Aren Tiernal knows that safety is an illusion, that his cruel and powerful brother will never forgive his betrayal. Still, returning to Tyrea to challenge Severn for the throne would be suicide. It’s not until Severn himself comes to collect what’s owed to him that Aren decides to risk everything in an attempt to bring down the most powerful Sorcerer Tyrea has ever known. The mission seems doomed to fail, but it’s Aren’s only chance to save himself, his country, and the woman who thawed his heart.

Rowan Greenwood has troubles of her own. Though she should be a great Sorceress, years of being closed off from her magic have left her unable to control her incredible power. When a pair of ominous letters arrive from her home country, Rowan has to choose between her new life and a chance at saving her family—and just maybe changing an entire country’s beliefs about the evils of magic.

Torn apart by separate quests, Rowan and Aren will have to discover untapped strengths and confront their darkest fears in order to overthrow a ruler determined to destroy them both.

AVAILABLE FOR PRE-ORDER ON AMAZON.COM.

Release date: March 31, 2015. Limited time launch price: $2.99.

I’ll be giving away a copy of Torn to one commenter. The winner will be announced later this week. When you comment, tell what you would do if you suddenly learned that you had magical powers. Oh and be sure to tell Kate happy birthday.

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Kate Sparkes was born in Hamilton, ON. She abandoned the mainland to live in Newfoundland, where she spends way too much time looking for merfolk among the ocean waves. She lives with her wonderful husband, two children, and far too many pets.

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Happy birthday, Kate!

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Birthday cake from glutenfreeluv.com.

Cover Reveal: Surviving Santiago

You’ve heard that it takes a village to raise a child. Well, it takes a village to produce a good book—a literary “child.” And that’s true of Surviving Santiago, a literary child by the awesome Lyn Miller-Lachmann. Feast your eyes on the cover.

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You might know Lyn from her blog and from her visits here.

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A good book needs a place to call home. Surviving Santiago, a young adult novel, found a home at Running Press. It is a companion book to Gringolandia (Curbstone/Northwestern University Press, 2009) and debuts June 2, 2015. Here’s the synopsis:

To sixteen-year-old Tina Aguilar, love is the center of her world with its warmth and ability to make a place into a home. Thus Tina is less than thrilled to return to her birthplace of Santiago, Chile, for the first time in eight years to visit her father, the man who betrayed her and her mother’s love through his political obsession and alcoholism. Tina is not surprised to find Papá physically disabled from his time as a political prisoner, but she is disappointed and confused by his constant avoidance of her company. So when Frankie, a mysterious, crush-worthy boy, shows interest in her, Tina does not hesitate to embrace his affection.

However, Frankie’s reason for being in Tina’s neighborhood is far from incidental or innocent, and the web of deception surrounding Tina begins to spin out of control. Tina’s heart is already in turmoil, but adding her and her family’s survival into the mix brings her to the edge of truth and discovery.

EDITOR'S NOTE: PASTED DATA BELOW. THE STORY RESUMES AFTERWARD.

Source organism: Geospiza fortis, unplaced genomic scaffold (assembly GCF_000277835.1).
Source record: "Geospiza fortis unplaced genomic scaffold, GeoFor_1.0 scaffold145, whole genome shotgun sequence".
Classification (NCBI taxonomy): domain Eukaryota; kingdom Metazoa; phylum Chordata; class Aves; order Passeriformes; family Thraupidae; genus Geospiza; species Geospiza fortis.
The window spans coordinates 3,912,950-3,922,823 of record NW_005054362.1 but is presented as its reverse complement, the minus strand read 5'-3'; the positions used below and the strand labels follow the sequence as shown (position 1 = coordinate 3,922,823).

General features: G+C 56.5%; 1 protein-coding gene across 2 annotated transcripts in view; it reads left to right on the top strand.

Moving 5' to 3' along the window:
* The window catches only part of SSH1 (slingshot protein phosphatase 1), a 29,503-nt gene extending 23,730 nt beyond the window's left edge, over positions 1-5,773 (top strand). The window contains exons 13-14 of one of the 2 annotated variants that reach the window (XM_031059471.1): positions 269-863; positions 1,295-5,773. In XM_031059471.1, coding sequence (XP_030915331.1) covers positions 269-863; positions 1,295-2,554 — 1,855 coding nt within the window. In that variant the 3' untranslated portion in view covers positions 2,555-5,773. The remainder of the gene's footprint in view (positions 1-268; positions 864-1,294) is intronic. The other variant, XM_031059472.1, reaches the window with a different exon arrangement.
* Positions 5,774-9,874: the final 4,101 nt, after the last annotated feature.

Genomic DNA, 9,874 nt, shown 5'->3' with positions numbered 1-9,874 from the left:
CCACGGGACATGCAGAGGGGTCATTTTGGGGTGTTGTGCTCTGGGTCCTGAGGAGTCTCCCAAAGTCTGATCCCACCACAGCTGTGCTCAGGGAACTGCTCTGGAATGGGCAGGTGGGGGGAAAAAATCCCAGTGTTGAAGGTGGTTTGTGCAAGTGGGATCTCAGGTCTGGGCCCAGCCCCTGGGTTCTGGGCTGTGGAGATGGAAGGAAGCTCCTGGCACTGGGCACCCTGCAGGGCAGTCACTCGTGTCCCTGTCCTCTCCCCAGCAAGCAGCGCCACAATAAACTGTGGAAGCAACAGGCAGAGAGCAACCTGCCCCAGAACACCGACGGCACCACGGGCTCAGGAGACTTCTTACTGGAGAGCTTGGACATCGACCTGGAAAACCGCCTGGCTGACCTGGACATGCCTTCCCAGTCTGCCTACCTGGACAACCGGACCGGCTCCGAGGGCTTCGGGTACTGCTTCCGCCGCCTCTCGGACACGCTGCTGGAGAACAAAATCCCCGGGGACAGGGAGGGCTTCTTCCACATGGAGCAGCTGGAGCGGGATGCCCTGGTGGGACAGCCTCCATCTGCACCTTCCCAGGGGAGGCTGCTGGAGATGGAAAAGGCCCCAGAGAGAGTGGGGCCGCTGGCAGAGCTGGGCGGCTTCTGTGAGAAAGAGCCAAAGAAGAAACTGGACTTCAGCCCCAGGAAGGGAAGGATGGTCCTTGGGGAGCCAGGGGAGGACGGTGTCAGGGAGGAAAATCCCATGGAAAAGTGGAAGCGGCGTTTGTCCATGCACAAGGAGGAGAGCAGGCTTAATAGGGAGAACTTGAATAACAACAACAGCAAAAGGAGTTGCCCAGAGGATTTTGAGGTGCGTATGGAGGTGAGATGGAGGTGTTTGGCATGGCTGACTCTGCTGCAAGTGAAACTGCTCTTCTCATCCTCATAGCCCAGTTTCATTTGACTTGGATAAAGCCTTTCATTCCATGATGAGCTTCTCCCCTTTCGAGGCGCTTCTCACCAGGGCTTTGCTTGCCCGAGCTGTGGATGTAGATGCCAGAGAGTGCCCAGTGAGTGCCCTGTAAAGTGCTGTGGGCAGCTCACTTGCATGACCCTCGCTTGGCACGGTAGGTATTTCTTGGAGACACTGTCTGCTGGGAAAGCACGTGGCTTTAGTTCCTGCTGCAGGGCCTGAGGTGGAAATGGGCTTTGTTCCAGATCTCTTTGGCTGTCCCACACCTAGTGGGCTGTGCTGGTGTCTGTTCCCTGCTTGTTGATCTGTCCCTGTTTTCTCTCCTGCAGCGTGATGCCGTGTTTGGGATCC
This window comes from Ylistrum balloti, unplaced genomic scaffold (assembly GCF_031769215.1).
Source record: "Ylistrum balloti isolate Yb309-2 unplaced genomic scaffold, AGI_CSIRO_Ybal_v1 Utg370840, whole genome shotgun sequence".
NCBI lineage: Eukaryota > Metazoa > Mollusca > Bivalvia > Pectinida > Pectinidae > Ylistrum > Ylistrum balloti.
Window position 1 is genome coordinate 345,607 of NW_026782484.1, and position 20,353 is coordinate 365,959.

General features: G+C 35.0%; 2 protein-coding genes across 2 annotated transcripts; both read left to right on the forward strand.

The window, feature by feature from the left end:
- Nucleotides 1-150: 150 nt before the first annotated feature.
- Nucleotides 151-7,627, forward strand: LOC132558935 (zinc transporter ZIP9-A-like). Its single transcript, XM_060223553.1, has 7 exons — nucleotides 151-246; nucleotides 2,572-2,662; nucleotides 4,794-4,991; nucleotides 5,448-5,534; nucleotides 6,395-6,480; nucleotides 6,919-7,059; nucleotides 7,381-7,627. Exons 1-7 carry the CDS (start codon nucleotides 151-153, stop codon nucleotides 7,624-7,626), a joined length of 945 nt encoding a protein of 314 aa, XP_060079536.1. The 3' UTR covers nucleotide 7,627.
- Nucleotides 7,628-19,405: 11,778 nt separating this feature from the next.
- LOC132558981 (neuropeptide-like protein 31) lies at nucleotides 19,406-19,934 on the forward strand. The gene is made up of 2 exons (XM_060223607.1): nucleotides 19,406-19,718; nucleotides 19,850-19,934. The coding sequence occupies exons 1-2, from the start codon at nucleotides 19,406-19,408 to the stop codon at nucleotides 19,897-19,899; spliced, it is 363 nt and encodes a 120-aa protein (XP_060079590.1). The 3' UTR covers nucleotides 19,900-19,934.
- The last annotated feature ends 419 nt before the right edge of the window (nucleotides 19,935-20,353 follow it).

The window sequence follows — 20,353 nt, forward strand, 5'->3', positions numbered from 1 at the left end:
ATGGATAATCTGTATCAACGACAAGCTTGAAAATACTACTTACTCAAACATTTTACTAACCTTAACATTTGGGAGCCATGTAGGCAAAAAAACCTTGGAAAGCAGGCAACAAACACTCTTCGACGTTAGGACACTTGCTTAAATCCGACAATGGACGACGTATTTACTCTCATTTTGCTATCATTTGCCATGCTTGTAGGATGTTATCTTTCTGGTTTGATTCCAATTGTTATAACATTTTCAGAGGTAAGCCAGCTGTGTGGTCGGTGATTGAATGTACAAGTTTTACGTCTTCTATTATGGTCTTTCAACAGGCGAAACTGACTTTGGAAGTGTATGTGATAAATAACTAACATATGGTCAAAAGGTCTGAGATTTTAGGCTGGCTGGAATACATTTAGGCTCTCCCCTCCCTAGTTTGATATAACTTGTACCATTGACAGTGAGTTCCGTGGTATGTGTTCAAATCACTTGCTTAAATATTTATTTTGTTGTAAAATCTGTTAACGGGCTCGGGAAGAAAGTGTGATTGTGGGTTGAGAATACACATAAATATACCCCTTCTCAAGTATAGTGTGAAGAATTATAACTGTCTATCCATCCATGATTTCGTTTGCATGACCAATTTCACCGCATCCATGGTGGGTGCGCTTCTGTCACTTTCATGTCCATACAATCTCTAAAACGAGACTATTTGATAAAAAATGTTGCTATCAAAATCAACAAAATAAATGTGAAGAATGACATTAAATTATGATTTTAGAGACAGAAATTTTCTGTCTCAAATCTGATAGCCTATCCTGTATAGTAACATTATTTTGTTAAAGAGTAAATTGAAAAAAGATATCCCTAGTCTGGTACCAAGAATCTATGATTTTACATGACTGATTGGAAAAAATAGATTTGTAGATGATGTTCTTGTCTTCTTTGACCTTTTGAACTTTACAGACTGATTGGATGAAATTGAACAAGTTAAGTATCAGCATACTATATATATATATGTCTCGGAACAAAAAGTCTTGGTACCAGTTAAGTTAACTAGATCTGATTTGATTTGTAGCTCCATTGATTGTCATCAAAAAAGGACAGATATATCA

Romance and intrigue intertwine in Lyn Miller-Lachmann’s coming-of-age story set amidst the tense anticipation at the end of the Pinochet regime in 1989. Fans of Gringolandia will recognize the Aguilar family as they continue their story of survival and redemption.

You know you want this book. I can tell.

A good book needs champions at a publishing house. One of Surviving Santiago‘s champions is the editor, Lisa Cheng, who also edited The Color of Rain by the ever wonderful Cori McCarthy, who was interviewed on this blog. Another champion is the publicist, Val Howlett, who helps spread the word about Lyn’s book.

Last, but not least, a good book needs a good cover. (That’s your cue to take a second look at the cover above.) Surviving Santiago‘s cover was designed T. L. Bonaddio. Click here for her website.

Wondering what Lyn thinks about the cover? Wonder no more:

My reading of Latin American detective fiction influenced Surviving Santiago, which blends history, romance, and suspense. One of my favorite authors for adults is the genre-crossing Chilean-Mexican-Spanish writer Roberto Bolaño. Surviving Santiago’s cover references his Distant Star, a novel that explores truth and revenge at the end of the Pinochet dictatorship.

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Looking for a good book? You can preorder Surviving Santiago here:

Indiebound
Amazon

Curious about Gringolandia (another good book)? Click here.

Lyn Miller-Lachmann is the author of Gringolandia (a 2010 ALA Best Book for Young Adults) and Rogue. She has an M.F.A. in Writing for Children and Young Adults from Vermont College of Fine Arts and an M.S. in Library and Information Science from the University of Wisconsin. She is the former editor of MultiCultural Review and has taught English, social studies, and Jewish studies. She is the assistant host of Vientos del Pueblo, a bilingual radio show featuring Latin American and Spanish music, poetry, and history. She grew up in Houston and currently lives in New York with her family. You can visit her online at http://www.lynmillerlachmann.com/

Lyn is represented by Ellen Geiger at Frances Goldin Literary Agency.